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Missing in Memphis?

-- by Jonathan Blackwood

Microsoft might not be the dealer in the bus technology game, but the software giant appears to be holding the trump card. The success of USB, IEEE 1394 and Accelerated Graphics Port (AGP) (see sidebar "Will a New Bus Leave Your System in the Dust?") is contingent upon Microsoft adding support for these technologies to the Windows operating system. But when asked directly about plans for building in support in Memphis-the much-anticipated next release of Windows-a Microsoft spokesperson's answers skirt specifics, stating that "USB [and IEEE 1394 and AGP] will be supported in future versions of Windows and Windows NT." No word on whether that means this year.

There is no doubt that Microsoft is working on operating system support for each of these buses. But with few details available, some peripheral and system manufacturers are fretting privately that in a headlong rush to meet a ship date, Microsoft may throw some pieces of Memphis overboard at the last minute. It's a situation reminiscent of the to-do surrounding Plus Pack for Windows 95. Much of what was offered on the Plus Pack CD-ROM was originally intended for inclusion in Windows 95 but judged not ready for prime time as the launch date neared.

So what's the prognosis? It's actually pretty good for USB. Not only is Intel behind the Universal Serial Bus, its bus class driver has already shipped with Win 95 OEM Service Release 2.1. Its exclusion from the next full revision would seem to be a step backward.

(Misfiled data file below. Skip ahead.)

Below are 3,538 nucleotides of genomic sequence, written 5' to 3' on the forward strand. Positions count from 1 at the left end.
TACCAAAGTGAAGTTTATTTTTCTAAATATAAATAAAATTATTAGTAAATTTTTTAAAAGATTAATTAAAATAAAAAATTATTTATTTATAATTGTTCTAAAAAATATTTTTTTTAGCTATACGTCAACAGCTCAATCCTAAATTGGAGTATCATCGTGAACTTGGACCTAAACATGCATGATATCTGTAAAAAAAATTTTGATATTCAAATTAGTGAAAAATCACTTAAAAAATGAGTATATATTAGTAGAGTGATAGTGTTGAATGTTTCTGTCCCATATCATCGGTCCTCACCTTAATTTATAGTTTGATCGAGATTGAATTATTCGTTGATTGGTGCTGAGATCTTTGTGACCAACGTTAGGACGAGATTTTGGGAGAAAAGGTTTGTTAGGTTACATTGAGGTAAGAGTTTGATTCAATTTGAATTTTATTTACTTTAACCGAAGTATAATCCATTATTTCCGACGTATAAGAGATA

The question of IEEE 1394 (FireWire) support is less clear. IEEE 1394's high-speed serial bus technology had its origins at Apple Computer some years back. Although it's roundly praised and considered a promising new standard at forums such as Microsoft's own Windows Hardware Engineering Conference, it's not being championed with any great ardor by either Intel or Microsoft. Given the circumstances, among new bus technologies, FireWire seems the most likely to be thrown over the side if last-minute development resources become a problem. But some manufacturers feel that driver support for basic IEEE 1394 functionality can be written independently if it's not included in Memphis. This approach would likely be good enough for such FireWire devices as video cameras, but it's questionable whether it could accommodate mainstream devices like high-speed hard disk drives, which almost certainly require operating system support to work.

AGP is another Intel-supported standard. It appears that Intel will push ahead and provide the port and chip support on its motherboards. And even if Microsoft doesn't deliver operating system support, parts of AGP-such as the direct pipeline from the graphics accelerator to system main memory-would be unaffected. But a major portion of AGP functionality-the dynamic memory allocation required to allow video to peacefully coexist with Windows in the same RAM space-would be missing without OS support. And since system RAM is precisely the spot where AGP is intended to store the 3-D textures and backgrounds that make it such an advance over previous 3-D methods, the lack of operating system support would effectively take the wind out of AGP's sails.

If Memphis doesn't ship with support for each of these technologies, don't be surprised if that support turns up later as dribbleware. The benefits of these new buses are simply too good for Microsoft to pass up in the long run.

Windows Magazine, May 1997, page 228.

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